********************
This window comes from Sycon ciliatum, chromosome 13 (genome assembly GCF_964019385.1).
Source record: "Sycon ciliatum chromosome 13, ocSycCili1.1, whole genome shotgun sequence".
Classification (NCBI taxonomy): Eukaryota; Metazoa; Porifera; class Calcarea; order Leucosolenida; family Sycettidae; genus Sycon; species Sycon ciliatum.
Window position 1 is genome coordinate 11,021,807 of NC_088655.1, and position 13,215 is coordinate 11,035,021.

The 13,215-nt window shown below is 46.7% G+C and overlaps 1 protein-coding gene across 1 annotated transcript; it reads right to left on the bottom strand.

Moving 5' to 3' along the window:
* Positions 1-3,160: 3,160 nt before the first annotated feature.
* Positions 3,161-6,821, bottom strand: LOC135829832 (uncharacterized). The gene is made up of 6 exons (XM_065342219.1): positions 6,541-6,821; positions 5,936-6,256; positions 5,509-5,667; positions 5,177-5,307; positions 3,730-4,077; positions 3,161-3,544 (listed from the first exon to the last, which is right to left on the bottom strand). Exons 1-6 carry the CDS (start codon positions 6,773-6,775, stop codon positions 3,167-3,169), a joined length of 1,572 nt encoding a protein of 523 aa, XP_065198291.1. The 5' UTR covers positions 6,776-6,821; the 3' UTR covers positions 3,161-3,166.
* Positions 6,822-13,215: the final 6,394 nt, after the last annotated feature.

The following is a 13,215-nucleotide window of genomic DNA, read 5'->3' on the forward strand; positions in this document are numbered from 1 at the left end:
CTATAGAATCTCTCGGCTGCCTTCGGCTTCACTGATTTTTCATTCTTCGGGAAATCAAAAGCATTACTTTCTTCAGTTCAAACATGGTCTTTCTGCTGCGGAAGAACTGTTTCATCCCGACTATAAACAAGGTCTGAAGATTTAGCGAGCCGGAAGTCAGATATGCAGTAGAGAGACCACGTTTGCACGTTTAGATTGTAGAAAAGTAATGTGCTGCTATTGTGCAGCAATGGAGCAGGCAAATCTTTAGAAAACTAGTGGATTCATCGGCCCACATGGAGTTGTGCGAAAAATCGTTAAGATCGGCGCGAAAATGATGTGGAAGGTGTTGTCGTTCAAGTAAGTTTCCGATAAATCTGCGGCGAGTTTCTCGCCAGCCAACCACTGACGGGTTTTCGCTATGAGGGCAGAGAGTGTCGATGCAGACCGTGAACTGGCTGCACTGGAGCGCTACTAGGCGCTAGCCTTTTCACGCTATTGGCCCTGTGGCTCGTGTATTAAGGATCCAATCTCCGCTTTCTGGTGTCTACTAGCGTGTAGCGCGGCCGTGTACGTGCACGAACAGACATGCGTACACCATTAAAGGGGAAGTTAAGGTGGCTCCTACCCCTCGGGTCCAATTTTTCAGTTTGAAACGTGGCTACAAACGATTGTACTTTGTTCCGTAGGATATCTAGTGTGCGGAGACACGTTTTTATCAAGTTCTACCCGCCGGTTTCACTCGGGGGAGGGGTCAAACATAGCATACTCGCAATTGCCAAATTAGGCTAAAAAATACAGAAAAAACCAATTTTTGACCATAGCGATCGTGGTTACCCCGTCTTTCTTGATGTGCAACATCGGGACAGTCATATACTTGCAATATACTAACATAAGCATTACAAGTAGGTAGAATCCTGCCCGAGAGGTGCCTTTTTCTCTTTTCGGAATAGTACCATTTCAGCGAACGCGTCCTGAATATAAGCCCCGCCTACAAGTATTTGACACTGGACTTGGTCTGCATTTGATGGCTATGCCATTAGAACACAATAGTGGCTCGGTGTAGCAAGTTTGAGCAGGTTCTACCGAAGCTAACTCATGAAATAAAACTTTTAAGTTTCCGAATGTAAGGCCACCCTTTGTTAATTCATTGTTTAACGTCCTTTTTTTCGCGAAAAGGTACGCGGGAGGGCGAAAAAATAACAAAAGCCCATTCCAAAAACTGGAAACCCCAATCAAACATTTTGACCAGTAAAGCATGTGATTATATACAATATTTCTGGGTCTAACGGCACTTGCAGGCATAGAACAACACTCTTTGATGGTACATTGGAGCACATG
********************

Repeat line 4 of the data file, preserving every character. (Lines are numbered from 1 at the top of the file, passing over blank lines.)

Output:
Window position 1 is genome coordinate 11,021,807 of NC_088655.1, and position 13,215 is coordinate 11,035,021.